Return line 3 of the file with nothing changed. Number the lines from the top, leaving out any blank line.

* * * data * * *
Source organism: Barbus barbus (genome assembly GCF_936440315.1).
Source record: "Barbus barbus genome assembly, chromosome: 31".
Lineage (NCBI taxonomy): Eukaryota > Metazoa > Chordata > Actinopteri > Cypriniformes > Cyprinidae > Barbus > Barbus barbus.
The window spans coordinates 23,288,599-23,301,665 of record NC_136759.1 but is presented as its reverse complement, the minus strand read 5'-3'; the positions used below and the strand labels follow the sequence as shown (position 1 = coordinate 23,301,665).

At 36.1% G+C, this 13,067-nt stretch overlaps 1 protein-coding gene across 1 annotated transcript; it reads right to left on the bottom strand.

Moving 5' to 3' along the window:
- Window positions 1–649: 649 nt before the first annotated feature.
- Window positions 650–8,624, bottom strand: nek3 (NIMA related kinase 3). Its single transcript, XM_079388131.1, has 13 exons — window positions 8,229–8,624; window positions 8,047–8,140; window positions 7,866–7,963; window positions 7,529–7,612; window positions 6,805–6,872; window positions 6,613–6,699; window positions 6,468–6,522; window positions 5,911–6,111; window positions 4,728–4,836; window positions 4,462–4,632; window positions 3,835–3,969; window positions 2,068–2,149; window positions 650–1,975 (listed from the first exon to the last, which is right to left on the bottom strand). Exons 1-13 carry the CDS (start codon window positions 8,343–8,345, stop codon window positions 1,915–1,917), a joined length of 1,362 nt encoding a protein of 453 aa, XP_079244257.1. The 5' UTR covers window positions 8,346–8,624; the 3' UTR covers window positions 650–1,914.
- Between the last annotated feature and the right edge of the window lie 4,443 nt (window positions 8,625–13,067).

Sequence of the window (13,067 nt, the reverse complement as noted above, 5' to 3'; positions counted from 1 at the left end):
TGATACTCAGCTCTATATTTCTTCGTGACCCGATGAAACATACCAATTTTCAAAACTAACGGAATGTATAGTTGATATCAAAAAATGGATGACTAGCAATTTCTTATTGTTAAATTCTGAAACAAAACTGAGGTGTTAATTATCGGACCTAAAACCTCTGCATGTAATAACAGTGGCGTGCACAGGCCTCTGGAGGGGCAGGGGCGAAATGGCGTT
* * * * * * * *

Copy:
Lineage (NCBI taxonomy): Eukaryota > Metazoa > Chordata > Actinopteri > Cypriniformes > Cyprinidae > Barbus > Barbus barbus.